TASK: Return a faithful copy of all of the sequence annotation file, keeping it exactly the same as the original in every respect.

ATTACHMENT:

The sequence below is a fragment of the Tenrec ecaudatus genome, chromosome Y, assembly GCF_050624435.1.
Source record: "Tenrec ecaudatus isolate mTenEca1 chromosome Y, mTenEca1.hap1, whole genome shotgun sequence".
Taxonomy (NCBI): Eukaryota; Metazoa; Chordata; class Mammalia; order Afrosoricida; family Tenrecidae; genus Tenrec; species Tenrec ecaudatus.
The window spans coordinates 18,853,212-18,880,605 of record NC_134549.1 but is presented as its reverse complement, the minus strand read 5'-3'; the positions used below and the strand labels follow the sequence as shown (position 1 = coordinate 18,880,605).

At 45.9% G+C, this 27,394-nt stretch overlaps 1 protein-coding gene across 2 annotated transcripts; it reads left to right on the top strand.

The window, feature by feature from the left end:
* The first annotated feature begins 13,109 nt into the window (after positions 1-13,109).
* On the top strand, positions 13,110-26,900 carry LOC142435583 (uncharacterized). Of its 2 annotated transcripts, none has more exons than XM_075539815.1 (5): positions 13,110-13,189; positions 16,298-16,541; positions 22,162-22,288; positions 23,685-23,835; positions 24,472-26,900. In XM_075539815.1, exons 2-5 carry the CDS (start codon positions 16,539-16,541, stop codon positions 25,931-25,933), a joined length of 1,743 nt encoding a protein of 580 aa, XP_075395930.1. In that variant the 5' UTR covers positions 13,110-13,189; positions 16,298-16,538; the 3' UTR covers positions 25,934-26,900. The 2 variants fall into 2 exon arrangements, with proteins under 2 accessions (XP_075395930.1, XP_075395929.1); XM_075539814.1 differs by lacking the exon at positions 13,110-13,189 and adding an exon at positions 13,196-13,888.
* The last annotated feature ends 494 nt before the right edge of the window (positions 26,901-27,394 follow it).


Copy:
The sequence below is a fragment of the Tenrec ecaudatus genome, chromosome Y, assembly GCF_050624435.1.
Source record: "Tenrec ecaudatus isolate mTenEca1 chromosome Y, mTenEca1.hap1, whole genome shotgun sequence".
Taxonomy (NCBI): Eukaryota; Metazoa; Chordata; class Mammalia; order Afrosoricida; family Tenrecidae; genus Tenrec; species Tenrec ecaudatus.
The window spans coordinates 18,853,212-18,880,605 of record NC_134549.1 but is presented as its reverse complement, the minus strand read 5'-3'; the positions used below and the strand labels follow the sequence as shown (position 1 = coordinate 18,880,605).

At 45.9% G+C, this 27,394-nt stretch overlaps 1 protein-coding gene across 2 annotated transcripts; it reads left to right on the top strand.

The window, feature by feature from the left end:
* The first annotated feature begins 13,109 nt into the window (after positions 1-13,109).
* On the top strand, positions 13,110-26,900 carry LOC142435583 (uncharacterized). Of its 2 annotated transcripts, none has more exons than XM_075539815.1 (5): positions 13,110-13,189; positions 16,298-16,541; positions 22,162-22,288; positions 23,685-23,835; positions 24,472-26,900. In XM_075539815.1, exons 2-5 carry the CDS (start codon positions 16,539-16,541, stop codon positions 25,931-25,933), a joined length of 1,743 nt encoding a protein of 580 aa, XP_075395930.1. In that variant the 5' UTR covers positions 13,110-13,189; positions 16,298-16,538; the 3' UTR covers positions 25,934-26,900. The 2 variants fall into 2 exon arrangements, with proteins under 2 accessions (XP_075395930.1, XP_075395929.1); XM_075539814.1 differs by lacking the exon at positions 13,110-13,189 and adding an exon at positions 13,196-13,888.
* The last annotated feature ends 494 nt before the right edge of the window (positions 26,901-27,394 follow it).